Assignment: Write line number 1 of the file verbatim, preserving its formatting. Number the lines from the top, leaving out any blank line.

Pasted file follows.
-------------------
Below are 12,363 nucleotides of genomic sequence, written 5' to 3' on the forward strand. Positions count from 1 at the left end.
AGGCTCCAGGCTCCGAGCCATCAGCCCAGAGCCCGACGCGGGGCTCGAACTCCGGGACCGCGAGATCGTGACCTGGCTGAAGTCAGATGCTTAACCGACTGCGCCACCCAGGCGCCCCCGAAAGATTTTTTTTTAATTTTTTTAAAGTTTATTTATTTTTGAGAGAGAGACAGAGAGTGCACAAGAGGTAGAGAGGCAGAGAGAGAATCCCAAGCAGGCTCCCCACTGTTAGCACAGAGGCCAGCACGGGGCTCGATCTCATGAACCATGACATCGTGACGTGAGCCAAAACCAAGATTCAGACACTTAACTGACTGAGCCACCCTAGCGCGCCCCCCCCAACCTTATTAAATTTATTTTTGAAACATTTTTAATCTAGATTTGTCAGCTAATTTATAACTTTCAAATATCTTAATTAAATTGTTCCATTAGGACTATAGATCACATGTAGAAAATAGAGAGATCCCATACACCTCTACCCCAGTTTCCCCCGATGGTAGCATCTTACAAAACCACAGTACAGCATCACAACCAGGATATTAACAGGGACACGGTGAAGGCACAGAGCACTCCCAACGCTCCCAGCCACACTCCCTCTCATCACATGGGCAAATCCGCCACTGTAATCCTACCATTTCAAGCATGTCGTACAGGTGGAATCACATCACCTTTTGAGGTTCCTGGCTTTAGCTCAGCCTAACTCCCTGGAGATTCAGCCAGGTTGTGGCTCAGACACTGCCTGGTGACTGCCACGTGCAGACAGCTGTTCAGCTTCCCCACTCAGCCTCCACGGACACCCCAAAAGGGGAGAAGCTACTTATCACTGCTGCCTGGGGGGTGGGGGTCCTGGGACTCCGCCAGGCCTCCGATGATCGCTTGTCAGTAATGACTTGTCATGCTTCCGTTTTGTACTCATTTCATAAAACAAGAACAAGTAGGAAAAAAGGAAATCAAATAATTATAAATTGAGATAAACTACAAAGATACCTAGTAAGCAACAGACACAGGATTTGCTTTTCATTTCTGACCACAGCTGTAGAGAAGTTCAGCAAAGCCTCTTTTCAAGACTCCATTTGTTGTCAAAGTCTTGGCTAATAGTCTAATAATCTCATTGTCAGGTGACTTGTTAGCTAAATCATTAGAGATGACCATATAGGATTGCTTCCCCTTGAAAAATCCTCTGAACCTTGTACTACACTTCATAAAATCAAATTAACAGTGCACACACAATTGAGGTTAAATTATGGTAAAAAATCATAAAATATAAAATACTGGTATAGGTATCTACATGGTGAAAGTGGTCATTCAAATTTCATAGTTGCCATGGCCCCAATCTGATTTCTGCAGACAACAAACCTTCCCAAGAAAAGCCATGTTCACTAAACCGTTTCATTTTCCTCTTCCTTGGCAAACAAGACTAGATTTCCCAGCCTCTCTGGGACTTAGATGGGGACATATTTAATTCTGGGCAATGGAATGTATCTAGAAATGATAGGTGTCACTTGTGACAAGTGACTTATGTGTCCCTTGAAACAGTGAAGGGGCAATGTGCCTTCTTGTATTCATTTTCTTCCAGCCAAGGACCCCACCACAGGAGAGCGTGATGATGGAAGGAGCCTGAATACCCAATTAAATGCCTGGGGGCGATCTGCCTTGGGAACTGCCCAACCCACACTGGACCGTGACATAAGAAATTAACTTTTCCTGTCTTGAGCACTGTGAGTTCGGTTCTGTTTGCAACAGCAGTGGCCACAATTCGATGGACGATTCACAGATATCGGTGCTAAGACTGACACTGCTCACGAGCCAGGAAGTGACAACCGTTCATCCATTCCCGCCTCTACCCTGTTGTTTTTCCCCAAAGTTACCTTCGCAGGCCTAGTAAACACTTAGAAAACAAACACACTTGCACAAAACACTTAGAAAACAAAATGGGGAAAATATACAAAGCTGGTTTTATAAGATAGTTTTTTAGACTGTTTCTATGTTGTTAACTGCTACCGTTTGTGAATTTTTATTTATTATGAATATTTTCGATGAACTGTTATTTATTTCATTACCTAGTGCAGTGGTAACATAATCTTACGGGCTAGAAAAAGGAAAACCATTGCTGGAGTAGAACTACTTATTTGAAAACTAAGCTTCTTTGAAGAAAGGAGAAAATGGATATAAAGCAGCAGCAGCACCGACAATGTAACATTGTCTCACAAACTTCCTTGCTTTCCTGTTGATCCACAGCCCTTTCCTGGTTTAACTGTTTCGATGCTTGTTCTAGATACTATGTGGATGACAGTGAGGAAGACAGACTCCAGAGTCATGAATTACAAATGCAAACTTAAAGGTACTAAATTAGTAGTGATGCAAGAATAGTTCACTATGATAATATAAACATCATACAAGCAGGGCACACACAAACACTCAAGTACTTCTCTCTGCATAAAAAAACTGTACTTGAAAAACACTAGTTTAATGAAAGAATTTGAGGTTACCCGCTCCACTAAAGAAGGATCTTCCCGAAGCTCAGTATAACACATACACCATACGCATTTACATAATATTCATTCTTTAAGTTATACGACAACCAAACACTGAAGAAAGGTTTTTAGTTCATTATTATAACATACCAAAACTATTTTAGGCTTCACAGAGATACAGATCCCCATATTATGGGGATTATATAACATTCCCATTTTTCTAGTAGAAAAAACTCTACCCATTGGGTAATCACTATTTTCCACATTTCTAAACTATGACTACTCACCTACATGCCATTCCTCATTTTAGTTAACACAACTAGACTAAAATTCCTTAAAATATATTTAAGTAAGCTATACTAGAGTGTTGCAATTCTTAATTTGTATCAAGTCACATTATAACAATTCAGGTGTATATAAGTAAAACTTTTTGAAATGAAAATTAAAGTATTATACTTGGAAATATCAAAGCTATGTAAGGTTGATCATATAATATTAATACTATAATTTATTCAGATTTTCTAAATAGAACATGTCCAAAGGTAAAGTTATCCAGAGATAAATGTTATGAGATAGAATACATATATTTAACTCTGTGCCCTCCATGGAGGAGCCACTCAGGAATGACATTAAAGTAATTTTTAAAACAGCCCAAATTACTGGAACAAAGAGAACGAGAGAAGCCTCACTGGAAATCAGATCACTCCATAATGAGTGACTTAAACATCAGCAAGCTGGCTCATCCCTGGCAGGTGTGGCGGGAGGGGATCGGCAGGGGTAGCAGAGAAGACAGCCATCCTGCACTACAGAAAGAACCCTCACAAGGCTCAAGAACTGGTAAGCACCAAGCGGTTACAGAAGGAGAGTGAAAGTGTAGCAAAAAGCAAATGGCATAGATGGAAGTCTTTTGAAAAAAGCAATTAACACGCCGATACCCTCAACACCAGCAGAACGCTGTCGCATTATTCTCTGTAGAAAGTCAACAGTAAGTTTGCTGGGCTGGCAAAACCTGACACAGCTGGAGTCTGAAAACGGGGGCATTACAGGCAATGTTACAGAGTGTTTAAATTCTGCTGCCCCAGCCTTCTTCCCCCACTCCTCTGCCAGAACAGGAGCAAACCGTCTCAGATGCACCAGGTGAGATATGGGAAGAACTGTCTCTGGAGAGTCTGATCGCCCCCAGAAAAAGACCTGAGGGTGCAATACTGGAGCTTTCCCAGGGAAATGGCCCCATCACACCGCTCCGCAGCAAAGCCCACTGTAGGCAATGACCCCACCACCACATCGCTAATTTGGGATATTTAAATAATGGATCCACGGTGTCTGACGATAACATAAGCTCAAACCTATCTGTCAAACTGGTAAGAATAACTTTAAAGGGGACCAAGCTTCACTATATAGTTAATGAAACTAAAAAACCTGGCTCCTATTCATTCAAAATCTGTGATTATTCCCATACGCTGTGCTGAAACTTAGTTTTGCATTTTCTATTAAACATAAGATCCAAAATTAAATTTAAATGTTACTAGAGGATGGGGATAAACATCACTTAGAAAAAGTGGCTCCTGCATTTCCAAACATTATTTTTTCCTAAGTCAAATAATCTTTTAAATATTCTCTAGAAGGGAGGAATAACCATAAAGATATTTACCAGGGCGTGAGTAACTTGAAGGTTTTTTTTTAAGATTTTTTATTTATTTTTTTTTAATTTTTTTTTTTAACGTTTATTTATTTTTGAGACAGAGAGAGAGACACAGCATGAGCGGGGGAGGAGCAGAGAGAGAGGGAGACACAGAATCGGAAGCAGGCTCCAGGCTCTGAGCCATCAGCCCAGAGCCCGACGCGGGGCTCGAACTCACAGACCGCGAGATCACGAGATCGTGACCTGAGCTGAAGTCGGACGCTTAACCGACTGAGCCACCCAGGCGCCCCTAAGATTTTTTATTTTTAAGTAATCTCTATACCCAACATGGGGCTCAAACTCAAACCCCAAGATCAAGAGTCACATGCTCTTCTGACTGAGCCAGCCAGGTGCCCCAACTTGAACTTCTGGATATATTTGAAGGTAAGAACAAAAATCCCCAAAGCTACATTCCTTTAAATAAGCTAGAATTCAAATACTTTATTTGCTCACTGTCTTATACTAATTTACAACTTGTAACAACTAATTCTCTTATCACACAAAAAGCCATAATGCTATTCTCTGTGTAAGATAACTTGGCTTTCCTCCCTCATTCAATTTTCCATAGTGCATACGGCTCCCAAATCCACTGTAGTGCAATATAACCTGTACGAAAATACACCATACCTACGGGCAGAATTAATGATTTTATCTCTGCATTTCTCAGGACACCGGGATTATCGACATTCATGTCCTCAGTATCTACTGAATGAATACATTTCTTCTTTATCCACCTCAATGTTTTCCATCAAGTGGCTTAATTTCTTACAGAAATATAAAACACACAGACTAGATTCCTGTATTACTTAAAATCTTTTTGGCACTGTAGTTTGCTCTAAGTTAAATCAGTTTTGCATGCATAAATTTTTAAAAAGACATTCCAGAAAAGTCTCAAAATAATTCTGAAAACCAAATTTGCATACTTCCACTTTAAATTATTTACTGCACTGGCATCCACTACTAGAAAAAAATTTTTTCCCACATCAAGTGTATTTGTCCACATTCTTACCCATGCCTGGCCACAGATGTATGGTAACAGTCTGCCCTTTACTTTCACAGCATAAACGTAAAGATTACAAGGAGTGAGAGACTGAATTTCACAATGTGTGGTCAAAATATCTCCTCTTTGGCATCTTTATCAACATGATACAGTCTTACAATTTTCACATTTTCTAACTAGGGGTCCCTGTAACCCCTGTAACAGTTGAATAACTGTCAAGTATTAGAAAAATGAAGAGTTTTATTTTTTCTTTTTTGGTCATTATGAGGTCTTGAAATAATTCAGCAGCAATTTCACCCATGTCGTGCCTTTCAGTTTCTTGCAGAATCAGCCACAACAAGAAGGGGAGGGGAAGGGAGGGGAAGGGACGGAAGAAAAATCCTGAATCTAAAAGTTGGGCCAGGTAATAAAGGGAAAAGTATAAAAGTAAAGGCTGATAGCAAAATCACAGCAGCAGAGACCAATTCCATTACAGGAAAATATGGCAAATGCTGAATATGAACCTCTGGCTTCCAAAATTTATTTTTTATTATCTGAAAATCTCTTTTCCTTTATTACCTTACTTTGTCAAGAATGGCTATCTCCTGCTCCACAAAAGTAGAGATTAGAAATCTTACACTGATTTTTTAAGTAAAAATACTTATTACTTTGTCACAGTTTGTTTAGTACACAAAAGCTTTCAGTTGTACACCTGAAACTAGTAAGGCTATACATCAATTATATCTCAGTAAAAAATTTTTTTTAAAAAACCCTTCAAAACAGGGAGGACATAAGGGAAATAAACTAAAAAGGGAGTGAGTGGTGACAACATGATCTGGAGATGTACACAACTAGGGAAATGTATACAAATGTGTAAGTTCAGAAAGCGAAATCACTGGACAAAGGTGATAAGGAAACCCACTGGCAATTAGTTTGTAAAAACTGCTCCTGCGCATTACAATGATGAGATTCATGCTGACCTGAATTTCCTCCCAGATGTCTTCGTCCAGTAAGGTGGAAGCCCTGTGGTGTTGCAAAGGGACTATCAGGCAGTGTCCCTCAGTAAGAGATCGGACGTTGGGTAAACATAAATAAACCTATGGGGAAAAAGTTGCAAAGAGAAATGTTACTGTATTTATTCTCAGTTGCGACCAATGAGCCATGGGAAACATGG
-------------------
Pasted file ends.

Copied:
Below are 12,363 nucleotides of genomic sequence, written 5' to 3' on the forward strand. Positions count from 1 at the left end.